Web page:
Within such broad cultural generalizations, of course, individual preference may skew results with even greater margins of error.  We all know people, for example, who are repulsed by different odours, or who seem to be more sensitive to certain smells than other people are (one explanation for the increasing prevalence of workplace posters asking folks to use sense when applying scents).  Given such variation on the individual level, how is it possible to find something that, not to put too fine a point on it, is likely to make everyone sick?  Well, one way is to go to the chemicals that lie at the source of the smells.  Lest we imagine that this is a simple prospect, here’s a list of some of the floral volatiles that have been detected emanating from a blossoming Amorphophallus: ketones, hydroxides, nitrophenols, anisoles, acetic acid, acetophenones, pinenes, terpinolenes, benzaldehyde, beta-pinene, bicyclogermacrene, citronellol, dimethyloctadiene, E,E-alpha-farnesene, estragole, ethyl acetate, ethyl alcohol, geranial, geraniol, isohexanoic acid, limonene, methyl-butanoate, -benzoate, -butyrate and –isobutyrate, myrcene, cresols, phenylmethanol, sabinene, skatole, sulcatone, sulfanes and trimehtylheptadiene.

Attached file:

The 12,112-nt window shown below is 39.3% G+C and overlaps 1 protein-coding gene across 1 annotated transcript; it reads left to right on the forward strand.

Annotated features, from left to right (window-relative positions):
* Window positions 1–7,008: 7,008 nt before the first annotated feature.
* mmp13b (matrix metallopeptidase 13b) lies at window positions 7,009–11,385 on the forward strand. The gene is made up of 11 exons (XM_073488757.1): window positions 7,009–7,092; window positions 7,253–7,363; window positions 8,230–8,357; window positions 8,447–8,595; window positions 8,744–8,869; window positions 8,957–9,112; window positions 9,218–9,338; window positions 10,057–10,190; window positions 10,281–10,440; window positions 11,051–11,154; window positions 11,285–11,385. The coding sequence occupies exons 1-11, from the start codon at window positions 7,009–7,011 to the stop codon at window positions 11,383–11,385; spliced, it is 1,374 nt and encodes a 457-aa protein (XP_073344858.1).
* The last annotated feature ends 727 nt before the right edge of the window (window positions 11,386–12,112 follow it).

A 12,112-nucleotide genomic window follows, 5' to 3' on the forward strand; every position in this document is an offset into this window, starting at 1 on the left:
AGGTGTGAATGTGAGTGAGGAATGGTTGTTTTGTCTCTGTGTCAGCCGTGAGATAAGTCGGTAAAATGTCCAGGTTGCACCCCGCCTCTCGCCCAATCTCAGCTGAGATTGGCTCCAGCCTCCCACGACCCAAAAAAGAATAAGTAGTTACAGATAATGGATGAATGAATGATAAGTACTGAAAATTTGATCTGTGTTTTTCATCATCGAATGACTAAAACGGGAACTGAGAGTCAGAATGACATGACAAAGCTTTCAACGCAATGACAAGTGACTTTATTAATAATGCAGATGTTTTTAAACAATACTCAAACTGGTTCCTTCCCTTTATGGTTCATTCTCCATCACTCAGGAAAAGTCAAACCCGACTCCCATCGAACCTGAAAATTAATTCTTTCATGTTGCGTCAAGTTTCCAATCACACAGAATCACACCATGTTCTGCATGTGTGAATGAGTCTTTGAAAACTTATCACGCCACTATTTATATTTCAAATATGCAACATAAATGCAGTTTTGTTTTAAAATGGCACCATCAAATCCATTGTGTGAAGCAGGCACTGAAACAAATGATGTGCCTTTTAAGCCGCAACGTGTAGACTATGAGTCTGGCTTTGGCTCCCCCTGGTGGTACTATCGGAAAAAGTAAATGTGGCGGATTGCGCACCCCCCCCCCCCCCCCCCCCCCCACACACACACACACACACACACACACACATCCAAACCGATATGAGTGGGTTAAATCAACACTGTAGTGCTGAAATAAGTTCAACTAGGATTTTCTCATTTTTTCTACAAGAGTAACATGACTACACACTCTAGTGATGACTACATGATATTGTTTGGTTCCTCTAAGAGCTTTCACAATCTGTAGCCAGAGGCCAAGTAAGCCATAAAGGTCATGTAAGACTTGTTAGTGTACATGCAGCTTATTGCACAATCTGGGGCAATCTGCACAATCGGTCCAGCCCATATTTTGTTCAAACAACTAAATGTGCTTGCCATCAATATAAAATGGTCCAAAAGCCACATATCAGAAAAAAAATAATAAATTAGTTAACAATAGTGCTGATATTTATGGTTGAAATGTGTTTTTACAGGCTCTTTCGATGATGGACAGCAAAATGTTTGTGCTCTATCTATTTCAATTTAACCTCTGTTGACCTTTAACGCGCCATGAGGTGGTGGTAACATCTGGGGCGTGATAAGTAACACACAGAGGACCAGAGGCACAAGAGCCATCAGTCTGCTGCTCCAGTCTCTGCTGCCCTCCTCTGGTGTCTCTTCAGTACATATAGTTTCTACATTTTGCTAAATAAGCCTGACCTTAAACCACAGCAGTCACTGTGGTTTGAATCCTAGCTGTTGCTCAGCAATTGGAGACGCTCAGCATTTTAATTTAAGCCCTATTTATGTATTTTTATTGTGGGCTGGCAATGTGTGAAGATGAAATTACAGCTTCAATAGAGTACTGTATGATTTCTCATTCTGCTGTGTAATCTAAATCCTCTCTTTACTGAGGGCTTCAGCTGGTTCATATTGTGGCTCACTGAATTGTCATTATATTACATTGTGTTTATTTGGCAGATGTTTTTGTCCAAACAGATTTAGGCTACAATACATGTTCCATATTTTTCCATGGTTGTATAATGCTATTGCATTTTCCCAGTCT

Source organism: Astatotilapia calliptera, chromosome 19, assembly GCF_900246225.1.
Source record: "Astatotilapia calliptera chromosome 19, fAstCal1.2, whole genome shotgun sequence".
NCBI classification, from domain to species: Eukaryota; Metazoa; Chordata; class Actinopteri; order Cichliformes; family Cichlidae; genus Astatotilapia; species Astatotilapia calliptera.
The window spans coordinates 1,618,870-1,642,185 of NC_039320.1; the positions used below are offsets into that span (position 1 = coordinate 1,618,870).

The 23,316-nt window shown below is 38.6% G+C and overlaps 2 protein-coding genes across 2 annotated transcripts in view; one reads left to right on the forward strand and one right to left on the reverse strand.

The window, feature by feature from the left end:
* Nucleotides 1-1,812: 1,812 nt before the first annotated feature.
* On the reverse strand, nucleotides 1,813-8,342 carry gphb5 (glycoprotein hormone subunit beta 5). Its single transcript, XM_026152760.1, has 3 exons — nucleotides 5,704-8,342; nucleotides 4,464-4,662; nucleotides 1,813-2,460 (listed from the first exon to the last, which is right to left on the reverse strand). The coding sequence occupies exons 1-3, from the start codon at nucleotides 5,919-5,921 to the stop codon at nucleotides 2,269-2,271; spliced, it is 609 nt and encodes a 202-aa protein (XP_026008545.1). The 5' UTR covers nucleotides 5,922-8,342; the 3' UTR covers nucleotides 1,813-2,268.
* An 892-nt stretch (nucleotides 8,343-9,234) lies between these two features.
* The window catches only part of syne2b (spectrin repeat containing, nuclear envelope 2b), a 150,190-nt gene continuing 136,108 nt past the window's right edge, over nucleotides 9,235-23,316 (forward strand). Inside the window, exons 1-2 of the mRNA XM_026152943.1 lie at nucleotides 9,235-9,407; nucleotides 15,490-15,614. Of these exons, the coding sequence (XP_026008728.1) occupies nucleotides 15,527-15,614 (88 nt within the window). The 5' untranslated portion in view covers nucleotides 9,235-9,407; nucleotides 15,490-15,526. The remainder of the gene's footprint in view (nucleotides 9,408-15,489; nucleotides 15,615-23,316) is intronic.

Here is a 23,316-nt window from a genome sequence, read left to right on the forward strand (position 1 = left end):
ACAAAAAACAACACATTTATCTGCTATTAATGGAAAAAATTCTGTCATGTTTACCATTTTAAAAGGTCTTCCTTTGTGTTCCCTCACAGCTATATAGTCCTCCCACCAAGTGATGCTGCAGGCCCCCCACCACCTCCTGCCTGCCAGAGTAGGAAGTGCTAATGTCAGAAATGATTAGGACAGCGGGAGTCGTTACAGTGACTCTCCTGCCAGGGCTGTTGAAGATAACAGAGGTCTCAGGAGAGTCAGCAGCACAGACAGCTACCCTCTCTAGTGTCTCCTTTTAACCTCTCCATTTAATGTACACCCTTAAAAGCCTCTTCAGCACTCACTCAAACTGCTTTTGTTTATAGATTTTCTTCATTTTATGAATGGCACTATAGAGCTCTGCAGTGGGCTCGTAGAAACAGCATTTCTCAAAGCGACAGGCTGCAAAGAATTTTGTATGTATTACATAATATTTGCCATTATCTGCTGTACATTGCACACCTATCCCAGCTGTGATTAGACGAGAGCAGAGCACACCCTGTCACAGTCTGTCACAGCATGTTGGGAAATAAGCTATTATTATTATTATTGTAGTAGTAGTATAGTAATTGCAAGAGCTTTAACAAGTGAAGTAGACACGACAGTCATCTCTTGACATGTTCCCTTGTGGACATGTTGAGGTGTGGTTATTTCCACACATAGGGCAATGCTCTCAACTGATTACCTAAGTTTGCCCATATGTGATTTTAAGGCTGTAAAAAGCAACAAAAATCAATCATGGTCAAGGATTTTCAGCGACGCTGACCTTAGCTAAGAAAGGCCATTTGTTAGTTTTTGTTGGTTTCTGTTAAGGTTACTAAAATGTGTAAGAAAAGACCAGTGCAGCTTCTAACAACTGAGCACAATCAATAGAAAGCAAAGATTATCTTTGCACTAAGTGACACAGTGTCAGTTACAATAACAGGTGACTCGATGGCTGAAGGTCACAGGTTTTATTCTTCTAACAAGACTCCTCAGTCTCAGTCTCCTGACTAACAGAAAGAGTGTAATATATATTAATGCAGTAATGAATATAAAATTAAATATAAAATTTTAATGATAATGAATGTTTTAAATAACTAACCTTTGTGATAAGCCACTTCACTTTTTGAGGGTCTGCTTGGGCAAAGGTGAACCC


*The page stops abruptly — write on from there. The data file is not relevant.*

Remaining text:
The flower is a literal cornucopia of complex organic compounds, some of the latter of which are the truly interesting ones.  Organic sulphur compounds and skatoles have played key roles in the development of malodorant chemicals.  The Israeli Defence Forces, for example, reportedly developed a riot-control mixture known as “skunk.”  Based on common organic products (including yeast and baking soda), “skunk,” which replicates the odour produced by the eponymous beastie, may be dispersed as a liquid or mist, leaving rioters smelling “less than fresh.” According to at least one news article, the stench of the compound can linger in clothing for up to five years.(note D)  The organic compounds in question – methyl and butyl thiols (sulphur compounds) commonly known as “mercaptans” – are also found in rotten eggs and garlic, and are produced when vulcanized rubber (which contains sulphur) is burnt.  Mercaptans are some of the most potent odorants in existence, detectable by the human nose in concentrations as low as 10 parts-per-billion (ppb).  For this reason, certain of these compounds (originally ethanethiol, now t-butyl mercaptan) are added to natural gas, which is naturally odourless, in order to make leaks detectable.  Mercaptans are preferred for these applications because they are less dangerously reactive than other very smelly compounds, such as ammonia and hydrogen sulphide.